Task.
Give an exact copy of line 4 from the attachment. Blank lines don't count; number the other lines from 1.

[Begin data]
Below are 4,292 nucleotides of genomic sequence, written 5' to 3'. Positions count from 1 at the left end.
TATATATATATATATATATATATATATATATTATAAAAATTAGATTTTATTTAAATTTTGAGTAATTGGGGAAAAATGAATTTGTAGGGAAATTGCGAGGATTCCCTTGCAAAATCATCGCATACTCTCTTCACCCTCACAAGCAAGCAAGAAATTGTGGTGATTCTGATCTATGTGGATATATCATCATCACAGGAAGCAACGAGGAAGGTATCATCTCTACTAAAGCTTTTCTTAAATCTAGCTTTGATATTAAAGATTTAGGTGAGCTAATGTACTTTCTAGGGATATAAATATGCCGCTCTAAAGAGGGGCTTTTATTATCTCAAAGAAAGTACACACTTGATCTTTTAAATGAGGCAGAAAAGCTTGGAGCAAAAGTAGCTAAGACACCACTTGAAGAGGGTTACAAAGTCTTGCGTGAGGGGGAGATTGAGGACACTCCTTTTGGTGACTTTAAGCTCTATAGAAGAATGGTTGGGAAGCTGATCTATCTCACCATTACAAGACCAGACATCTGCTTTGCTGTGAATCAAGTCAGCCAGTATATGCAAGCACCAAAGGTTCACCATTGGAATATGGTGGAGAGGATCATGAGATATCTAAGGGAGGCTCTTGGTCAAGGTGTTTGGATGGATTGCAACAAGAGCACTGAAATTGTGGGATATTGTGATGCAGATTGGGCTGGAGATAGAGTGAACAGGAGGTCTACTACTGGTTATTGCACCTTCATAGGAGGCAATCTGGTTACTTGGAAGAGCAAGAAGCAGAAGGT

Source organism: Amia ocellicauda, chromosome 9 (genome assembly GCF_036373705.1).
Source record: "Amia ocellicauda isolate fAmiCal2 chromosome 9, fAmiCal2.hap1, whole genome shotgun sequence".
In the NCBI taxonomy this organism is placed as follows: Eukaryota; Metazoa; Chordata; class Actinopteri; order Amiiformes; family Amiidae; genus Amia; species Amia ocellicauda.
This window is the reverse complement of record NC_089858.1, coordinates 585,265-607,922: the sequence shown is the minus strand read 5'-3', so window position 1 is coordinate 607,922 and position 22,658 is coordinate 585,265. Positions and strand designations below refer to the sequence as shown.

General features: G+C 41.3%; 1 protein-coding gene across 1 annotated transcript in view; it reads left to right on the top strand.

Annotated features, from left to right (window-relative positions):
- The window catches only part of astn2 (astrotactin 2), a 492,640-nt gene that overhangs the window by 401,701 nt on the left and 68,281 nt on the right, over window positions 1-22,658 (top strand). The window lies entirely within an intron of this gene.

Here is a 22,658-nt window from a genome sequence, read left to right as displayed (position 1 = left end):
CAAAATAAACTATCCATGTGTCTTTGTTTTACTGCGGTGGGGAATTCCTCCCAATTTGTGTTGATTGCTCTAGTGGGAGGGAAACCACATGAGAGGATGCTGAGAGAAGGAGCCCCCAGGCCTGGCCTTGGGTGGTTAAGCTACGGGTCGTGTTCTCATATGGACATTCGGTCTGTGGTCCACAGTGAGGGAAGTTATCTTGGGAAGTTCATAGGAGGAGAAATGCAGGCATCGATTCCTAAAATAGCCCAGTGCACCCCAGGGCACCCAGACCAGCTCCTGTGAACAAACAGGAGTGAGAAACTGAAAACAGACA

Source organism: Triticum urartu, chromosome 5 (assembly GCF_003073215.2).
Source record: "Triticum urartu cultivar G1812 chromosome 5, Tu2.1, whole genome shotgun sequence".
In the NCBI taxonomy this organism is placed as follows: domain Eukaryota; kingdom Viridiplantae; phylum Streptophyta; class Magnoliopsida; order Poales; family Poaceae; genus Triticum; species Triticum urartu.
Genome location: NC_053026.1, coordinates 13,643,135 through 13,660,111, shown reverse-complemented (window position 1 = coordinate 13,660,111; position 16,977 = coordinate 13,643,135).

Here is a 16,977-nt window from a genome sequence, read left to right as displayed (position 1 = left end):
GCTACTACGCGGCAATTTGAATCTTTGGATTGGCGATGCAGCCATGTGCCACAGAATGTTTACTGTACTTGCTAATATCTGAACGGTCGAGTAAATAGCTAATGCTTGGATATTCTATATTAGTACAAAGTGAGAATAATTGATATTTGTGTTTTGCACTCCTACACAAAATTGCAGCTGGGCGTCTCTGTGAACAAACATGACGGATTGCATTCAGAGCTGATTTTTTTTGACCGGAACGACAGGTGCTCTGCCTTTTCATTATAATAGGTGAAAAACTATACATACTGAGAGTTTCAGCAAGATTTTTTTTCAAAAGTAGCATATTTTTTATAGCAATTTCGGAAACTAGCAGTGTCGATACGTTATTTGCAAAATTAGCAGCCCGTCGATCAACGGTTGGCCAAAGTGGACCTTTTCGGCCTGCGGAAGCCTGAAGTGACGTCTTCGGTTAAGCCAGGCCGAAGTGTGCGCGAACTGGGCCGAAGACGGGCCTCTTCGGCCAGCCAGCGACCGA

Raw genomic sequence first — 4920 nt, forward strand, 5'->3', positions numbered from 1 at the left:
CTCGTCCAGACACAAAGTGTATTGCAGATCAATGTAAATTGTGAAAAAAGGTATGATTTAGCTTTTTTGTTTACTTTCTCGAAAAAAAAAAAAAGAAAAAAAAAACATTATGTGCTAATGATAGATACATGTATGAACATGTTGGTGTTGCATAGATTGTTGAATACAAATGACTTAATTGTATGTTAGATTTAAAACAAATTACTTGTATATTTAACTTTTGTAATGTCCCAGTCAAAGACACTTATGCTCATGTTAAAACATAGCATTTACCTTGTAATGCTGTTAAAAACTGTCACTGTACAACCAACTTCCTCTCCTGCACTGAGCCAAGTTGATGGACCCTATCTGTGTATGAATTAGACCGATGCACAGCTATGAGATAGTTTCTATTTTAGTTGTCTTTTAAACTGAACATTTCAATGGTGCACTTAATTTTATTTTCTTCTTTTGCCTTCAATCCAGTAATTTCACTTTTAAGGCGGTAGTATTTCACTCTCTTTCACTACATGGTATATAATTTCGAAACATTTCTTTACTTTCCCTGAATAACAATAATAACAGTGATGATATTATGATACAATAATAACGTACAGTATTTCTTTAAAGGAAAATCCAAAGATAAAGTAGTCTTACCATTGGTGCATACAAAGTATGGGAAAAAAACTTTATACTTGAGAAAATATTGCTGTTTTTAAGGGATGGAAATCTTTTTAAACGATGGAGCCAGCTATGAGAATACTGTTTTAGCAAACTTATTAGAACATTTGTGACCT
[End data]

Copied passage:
Source record: "Amia ocellicauda isolate fAmiCal2 chromosome 9, fAmiCal2.hap1, whole genome shotgun sequence".